Many financial advisors want to enter the industry from an early age, typically because of parental encouragement or influence. Some jump in during their working years, switching from unrelated professions like teaching or sports. For William Vastis, the turning point was somewhere in between.
“When I went to university, I was attending a football banquet for the team I played for at the time,” he said. “It led me to introduce myself to a couple of fathers on the team that also attended that night.”
A single night’s small talk with two unfamiliar adults would not typically be enough to determine the course of a career. But once in a while, even the most mundane events can have life-changing repercussions.
“I had a discussion about my mother’s OAS cheques that would come to me from her passing away years before,” Vastis said. “They were both very open in discussing their industry, which I ended up pursuing. Upon my graduation, they both opened a few doors for my position as an advisor.”
He has continued onward and upward for twenty years since then, working his way up to his current position as a director and vice president of RBC Dominion Securities. He is dual-licensed in Canada and the US, and has pioneered an approach designed specifically for business owners facing retirement. The approach was developed not just from theory: it was developed from a deep and intimate knowledge of clients’ needs.
“[I enjoy] sitting down and talking with clients about their life goals and ambitions,” he said. “I have learned so much from my clients, and the least I can do is provide them with the service they deserve.”
Vastis is well recognized for his client-centered approach, and it is one that he has learned to embrace. However, before you get to the point of earning a client’s trust, you have to get their business and build it up from there.
“Finding clients is the biggest challenge, of course. In my earlier days, it was quite difficult in learning how to harvest a relationship,” he said. “It can become a challenge even to this day in an ever-so-changing business.”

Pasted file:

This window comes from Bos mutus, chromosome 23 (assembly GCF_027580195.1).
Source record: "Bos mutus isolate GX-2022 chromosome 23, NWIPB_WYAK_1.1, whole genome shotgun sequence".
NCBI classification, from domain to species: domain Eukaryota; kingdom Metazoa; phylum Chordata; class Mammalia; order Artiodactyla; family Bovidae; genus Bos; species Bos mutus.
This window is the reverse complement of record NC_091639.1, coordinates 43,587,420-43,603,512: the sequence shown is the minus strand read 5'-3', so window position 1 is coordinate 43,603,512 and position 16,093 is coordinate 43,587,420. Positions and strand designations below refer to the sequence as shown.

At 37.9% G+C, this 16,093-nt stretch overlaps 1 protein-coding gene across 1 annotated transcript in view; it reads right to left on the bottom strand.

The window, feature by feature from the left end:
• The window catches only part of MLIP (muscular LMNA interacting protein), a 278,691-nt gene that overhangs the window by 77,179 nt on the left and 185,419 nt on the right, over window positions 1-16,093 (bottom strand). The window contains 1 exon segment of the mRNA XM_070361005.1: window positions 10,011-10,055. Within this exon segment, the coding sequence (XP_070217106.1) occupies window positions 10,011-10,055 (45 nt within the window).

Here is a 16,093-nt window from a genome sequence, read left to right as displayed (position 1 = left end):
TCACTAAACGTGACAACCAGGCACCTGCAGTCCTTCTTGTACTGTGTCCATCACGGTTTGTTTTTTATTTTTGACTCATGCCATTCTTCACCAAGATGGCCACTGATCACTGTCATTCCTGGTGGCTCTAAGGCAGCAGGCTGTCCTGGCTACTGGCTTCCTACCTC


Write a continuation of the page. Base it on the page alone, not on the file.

The struggle to build and maintain a book of business can take a real toll on even the most optimistic agents, which is why having support is extremely beneficial. Peers and mentors can offer much in the way of practical advice, but Vastis values the steadfast support he gets from another source.
“My wife Kathy [is the secret to my success],” he said. “This industry is a fantastic one and keeps changing every day. My dear wife has stuck through and supported me along the way for 20 years, and still continues to do so.”
For financial advisors, maintaining a professional distance from clients can be very important. After all, it’s not helpful to anyone if your judgment is clouded by emotions and attachments. But that distance has to be offset with sympathy and a human touch – which can be a struggle, as Vastis knows all too well.
“Getting involved with all clients can be very personal, from growth to breakups,” he said. “The most challenging is when a client or a member of the family passes away. Working in a highly regulated industry, there are obviously the formalities involved on our side, but to create as much balance with your client’s empathy can be difficult.”
Vastis has already attained significant success in the industry. Still, he continues to strive – and encourages others to do so.
“I have always liked the quote from Aristotle: ‘We are what we repeatedly do; excellence then, is not an act, but a habit.’ I would translate this with how hard one should work, as this business is not easy to succeed in unless you’re willing to make a lot of sacrifice,” he said. “The rewards come later in financial success, reputation and education.”
Of course, he said that success is not a reason to stop growing. “If you’re younger in the business, you can never have enough mentors. If you’re more senior and looking to transition in the business, check your entitlement and keep learning as well.”
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